Business Places '910
Commercial
Property 915
Condos-
Townhouses Rent920
Farm Property -
Rent 925
House Rent 950
Land Rent 935
Resort Property -
Rent 945
Roommate 950
Rooms to Rent c'55
Storage Space -
Rent 960



FORT DRUM, 2 Bdrm., 2 BA,
garage. Quiet country set-
ting. Small pet okay. Fenced
yard monthly or seasonal.
(305)944-2721.
HOUSE FOR RENT 2 BR 1 ba,
by Kissimmee River, $500
mo. 1st mo & sec to move
in. No Dogs (561)746-5852


ROOMMATES WANTED: Male
or Female, No children, Pets
neg. $450 mo. + util.
(863)228-3887 LaBelle


QUARTER MARE 9yrs old
Gentle, $900 (863)675-3032
SPOTTED WALKER FILLIE
2 /2 yrs old, green broke, very
sweet, $1500.
(863)843-2495.
T/B MARE
12yrs old, 14 hds, retired from
playing polo, perfect for old-
er child $400(863)467-0247



BUSH HOG
6ft offset, heavy duty
$1200 (863)763-4982
FINISH MOWER, 6 ft., like
new, used one season,
S 9 0 0
(863)675-1914/673-1846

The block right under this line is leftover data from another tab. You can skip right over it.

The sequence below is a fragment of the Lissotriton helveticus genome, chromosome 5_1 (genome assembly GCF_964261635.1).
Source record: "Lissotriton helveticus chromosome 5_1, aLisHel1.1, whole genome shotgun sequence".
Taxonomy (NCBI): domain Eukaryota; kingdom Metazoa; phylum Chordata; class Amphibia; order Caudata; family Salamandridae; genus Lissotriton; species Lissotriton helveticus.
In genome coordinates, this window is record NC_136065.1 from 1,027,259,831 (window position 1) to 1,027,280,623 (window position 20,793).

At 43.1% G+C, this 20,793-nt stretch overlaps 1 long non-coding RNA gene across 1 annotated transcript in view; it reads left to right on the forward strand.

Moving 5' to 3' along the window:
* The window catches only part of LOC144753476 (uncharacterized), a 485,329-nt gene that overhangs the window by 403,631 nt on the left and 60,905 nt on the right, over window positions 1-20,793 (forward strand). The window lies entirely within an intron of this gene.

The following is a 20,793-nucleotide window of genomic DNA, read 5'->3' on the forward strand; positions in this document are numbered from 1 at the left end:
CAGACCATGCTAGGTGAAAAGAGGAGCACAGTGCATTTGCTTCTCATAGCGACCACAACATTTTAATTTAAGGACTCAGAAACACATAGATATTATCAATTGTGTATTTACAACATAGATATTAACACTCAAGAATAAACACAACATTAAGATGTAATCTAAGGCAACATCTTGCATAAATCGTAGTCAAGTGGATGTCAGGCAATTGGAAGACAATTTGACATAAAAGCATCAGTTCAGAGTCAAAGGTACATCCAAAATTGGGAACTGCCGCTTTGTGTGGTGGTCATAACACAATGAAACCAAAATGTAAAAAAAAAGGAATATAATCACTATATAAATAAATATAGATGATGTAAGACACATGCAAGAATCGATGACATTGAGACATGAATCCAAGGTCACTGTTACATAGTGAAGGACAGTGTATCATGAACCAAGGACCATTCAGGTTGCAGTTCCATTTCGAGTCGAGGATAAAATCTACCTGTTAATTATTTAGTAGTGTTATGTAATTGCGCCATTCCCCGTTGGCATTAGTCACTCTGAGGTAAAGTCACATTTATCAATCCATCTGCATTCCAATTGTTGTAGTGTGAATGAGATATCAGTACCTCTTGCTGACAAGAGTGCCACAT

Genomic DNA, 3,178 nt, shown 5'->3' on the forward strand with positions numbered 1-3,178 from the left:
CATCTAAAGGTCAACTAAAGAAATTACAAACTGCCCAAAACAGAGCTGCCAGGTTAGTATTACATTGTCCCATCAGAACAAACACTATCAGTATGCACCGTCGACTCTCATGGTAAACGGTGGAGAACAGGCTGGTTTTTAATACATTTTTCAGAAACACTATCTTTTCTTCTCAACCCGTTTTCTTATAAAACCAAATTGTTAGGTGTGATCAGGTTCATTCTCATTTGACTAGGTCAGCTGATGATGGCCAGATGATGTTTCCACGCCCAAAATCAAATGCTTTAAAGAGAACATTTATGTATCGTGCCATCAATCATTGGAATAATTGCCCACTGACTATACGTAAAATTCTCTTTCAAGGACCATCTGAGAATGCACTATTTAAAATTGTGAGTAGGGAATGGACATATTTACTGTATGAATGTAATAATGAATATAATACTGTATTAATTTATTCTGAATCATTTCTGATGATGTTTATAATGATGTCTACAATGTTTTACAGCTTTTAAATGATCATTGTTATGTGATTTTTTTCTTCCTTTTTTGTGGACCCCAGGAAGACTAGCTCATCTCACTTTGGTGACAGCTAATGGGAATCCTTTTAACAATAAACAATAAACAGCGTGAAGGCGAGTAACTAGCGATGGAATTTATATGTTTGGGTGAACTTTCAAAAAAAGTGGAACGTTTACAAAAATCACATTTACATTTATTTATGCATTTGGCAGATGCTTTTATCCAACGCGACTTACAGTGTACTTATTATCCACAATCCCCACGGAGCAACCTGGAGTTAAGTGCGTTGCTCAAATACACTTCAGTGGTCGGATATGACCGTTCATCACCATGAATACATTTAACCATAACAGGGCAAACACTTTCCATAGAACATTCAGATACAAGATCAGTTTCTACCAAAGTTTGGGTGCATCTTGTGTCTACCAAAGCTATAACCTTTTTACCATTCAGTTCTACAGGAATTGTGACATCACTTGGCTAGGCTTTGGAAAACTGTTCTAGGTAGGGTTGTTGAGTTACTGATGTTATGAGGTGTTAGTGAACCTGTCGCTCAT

FLY MOW LAWN MOWER,
Good condition. $75
(863)675-8168
PROJECT TRACTOR
Massey Furgeson
$1500 (863)763-4982
RAIL ROAD TIES FOR SALE:
Approx. 200. $1400 for all,
will sep. (863)357-6202
RIDING MOWER- John Deere
180 & Husky mower. $600.
ea. (863)763-4149 or
561-758-4337
SCREEN ROOM- w/insulated
roof, 12x26, $500 you must
remove. (772)486-1914.

READING A
NEWSPAPER
HELPS YOU
GET INVOLVED IN
THE COMMUNITY


Do-It-Yourself Ideas

.- o -. ,.
......-.-. .. ,- --. s


Chaise Lounge
Equipped with sturdy wheels and an adjustable back,
this do-it-yourself chaise lounge is a comfortable,
convenient classic. Finished naturally or painted, it
will look great on the patio or next to the pool this
spring. Full-size traceable patterns and straightfor-
ward construction techniques make this a good pro-
ject for woodworkers of all skill levels. The com-
pleted chaise lounge measures 78 inches long by 30
inches wide.
The plan includes complete step-by-step instruc-